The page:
Sparks, NV., Sept. 27, 2019 – The 2019 pine nut harvest season kicks off on lands managed by the Bureau of Land Management (BLM) and Humboldt-Toiyabe National Forest. Both agencies are working together to ensure the public is safely harvesting pine nuts and aware of the regulations. The length of the pine nut harvest season varies depending on crop quality and seasonal weather conditions. It is generally September to late October when pine nuts are available for harvest.
The BLM and U.S. Forest Service have two types of pine nut harvesting: personal use and commercial use. Personal use is the harvesting of relatively small amounts of pine nuts not intended for sale. Commercial use is when harvesters intend to sell their nuts or if they are harvesting large quantities for personal use. Individuals and families who visit lands managed by the BLM and Humboldt-Toiyabe National Forest can gather up to 25 pounds of nuts per season/per household without a personal use permit and at no charge.
This limit provides a sustainable level of harvest and protection of natural resources across pine nut picking areas. Anyone who would like to gather more than 25 pounds must contact their local BLM or Forest Service office. Even though the general public is allowed to harvest pine nuts under personal use without obtaining a permit at one of the BLM or U.S Forest Service offices, it is recommended that individuals stop by the local office to obtain specific pine nut harvesting information. This information could include maps of good crop areas, closure information, fire restrictions, areas to avoid, etc.
Personal use harvesting is allowed anywhere that pinyon pine trees may be found on BLM managed lands. The Elko and Ely Districts have issued a total of five commercial permits for the collection of 33,000 pounds of pine nuts. The public and Tribal members are still allowed to collect within these units for personal use.
For more information on BLM commercial use, please contact Coreen Francis, State Forester at
Violators could be punished by a $5,000 fine or six months in jail or both (per violation). There could be further charges and restitution if resources are damaged during the illegal activity.
To report suspicious pine nut harvesting on lands managed by the BLM, call the Lake Mead 24-hour Dispatch Center at
If at any time a person feels threatened or is threatened, please leave the area and immediately call 911. Never approach anyone that may be illegally harvesting pine nuts consider your safety first.
Instead, get details and descriptions of the incident and turn them over to an enforcement agency. Helpful information includes: • The license plate number and description of the vehicle involved (make, model, year, and condition). • Number of people involved, along with descriptions. • Date and time of incident. • Location and directions to the area, if possible GPS coordinates. • Name of county incident occurred in. • Name and telephone number of person reporting the incident. • Provide any cell phone photos if available.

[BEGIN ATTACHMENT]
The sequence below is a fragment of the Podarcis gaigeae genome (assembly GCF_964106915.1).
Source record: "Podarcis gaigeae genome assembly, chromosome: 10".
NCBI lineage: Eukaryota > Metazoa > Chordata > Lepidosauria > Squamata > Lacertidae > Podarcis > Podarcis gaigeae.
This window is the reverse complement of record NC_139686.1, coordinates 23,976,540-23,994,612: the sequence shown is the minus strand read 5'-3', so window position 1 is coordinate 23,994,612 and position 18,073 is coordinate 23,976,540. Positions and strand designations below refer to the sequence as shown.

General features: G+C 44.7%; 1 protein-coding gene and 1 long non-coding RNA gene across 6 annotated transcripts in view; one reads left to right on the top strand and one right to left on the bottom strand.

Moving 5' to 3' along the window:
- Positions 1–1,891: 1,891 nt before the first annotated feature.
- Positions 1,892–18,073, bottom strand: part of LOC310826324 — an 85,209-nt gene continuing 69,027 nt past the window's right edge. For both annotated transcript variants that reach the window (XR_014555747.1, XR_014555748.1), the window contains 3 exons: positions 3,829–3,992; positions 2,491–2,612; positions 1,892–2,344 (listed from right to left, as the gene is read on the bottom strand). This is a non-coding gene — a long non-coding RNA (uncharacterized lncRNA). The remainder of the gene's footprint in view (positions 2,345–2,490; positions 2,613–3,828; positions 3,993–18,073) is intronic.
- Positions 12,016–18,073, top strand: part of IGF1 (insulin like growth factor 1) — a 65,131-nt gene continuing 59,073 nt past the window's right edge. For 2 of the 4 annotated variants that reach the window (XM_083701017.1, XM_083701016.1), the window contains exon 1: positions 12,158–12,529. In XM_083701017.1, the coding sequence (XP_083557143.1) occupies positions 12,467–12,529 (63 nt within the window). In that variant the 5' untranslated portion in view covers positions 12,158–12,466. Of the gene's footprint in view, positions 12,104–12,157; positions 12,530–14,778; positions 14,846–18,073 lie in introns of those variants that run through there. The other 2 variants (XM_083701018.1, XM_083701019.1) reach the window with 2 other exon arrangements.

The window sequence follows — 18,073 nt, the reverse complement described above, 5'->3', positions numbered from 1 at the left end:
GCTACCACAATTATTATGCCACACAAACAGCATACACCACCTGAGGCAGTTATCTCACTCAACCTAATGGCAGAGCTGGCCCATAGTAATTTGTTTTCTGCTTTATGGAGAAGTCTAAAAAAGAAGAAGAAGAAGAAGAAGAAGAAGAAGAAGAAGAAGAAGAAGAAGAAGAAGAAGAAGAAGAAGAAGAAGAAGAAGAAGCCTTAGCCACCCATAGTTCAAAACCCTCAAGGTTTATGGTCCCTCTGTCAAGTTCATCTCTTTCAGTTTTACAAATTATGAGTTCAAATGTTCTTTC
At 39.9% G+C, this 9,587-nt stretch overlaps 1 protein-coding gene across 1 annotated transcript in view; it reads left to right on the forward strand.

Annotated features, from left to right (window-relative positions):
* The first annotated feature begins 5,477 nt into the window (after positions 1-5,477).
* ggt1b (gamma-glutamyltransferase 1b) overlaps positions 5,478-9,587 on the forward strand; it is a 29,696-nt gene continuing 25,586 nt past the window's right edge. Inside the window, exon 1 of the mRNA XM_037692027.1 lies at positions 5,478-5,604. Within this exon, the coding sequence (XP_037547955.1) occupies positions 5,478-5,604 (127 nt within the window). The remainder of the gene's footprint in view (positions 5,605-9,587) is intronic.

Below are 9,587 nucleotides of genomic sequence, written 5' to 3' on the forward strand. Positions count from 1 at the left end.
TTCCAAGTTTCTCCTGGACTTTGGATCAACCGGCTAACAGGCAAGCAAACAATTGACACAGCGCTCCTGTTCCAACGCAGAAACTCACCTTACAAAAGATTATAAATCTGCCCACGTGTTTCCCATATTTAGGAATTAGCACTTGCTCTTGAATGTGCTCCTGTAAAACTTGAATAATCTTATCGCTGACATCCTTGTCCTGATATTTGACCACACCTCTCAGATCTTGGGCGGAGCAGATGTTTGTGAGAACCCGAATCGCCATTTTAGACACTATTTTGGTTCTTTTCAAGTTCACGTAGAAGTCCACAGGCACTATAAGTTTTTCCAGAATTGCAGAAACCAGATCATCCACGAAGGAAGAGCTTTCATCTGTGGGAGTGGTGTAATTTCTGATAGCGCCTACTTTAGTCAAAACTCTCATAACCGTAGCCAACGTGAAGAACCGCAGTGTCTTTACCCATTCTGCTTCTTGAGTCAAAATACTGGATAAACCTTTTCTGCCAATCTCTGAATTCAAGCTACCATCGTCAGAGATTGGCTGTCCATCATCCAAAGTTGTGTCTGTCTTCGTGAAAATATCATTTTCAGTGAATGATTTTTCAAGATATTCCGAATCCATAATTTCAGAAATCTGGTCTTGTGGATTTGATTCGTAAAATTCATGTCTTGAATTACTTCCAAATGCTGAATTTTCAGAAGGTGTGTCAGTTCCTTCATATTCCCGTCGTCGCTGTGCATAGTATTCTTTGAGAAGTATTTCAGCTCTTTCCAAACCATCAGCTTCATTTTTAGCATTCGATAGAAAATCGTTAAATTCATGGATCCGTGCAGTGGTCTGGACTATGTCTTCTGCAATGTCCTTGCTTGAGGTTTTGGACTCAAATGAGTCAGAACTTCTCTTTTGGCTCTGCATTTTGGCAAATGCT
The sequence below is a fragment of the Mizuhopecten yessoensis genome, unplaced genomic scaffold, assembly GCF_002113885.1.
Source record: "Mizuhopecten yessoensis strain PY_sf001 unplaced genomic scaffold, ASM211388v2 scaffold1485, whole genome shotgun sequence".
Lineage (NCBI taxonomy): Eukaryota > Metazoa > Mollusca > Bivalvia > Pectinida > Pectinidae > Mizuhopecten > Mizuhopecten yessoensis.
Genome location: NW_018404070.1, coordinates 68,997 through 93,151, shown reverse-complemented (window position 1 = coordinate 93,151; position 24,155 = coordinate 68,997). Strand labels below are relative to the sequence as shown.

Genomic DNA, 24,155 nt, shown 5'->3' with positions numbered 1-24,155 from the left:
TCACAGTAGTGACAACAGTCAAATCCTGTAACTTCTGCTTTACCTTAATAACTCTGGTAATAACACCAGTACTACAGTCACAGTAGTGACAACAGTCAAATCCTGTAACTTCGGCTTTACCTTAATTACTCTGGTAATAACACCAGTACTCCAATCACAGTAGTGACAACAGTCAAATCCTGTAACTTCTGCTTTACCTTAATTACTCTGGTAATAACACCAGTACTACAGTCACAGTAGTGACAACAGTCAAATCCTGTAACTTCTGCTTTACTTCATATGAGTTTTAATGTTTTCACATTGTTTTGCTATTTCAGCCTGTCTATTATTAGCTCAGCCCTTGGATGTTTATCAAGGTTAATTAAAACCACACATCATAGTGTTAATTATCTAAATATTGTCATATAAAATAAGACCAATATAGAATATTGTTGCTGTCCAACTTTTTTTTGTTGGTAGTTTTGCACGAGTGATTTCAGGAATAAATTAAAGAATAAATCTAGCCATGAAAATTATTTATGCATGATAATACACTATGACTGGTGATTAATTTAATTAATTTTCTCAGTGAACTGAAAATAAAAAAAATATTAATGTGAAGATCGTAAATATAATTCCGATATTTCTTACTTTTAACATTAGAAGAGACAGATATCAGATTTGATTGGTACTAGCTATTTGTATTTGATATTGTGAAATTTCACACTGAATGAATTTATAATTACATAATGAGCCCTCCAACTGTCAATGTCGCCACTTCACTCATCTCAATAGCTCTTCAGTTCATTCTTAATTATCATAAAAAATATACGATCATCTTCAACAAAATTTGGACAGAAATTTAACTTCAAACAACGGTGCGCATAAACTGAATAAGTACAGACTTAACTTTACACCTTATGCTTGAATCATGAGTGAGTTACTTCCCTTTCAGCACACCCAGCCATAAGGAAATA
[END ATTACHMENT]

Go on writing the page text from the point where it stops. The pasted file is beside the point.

RANGER DISTRICTS PHONE NUMBERS
- Austin-Tonopah Ranger District Austin Office
- Tonopah Office
– 775-482-6286After hours or on weekends 775-293-0041Bridgeport Ranger District 760-932-7070
- Carson Ranger District
- Ely Ranger District
775-289-3031After hours or on weekends 775-289-0176Mountain City-Ruby Mountains-Jarbidge Ranger District Elko Office – 775-738-5171Wells Office – 775-752-3357
- Spring Mountains National Recreation Area
The BLM manages more than 245 million acres of public land located primarily in 12 Western states, including Alaska. The BLM also administers 700 million acres of sub-surface mineral estate throughout the nation. The agency’s mission is to sustain the health, diversity, and productivity of America’s public lands for the use and enjoyment of present and future generations. Diverse activities authorized on these lands generated $96 billion in sales of goods and services throughout the American economy in fiscal year 2017.
These activities supported more than 468,000 jobs. The Humboldt-Toiyabe National Forest’s spectacular 6.3 million acres make it the largest national forest in the lower 48 states. Located in Nevada and a small portion of eastern California, the Forest offers year-round recreation of all types. For information on the Forest, please visit www.fs.usda.gov/htnf or participate in the conversation at https://twitter.com/HumboldtToiyabe and https://facebook.com/HumboldtToiyabeNF/.
Images Complimnts of Dcrjsr [CC BY-SA 3.0 (https://creativecommons.org/licenses/by-sa/3.0)]
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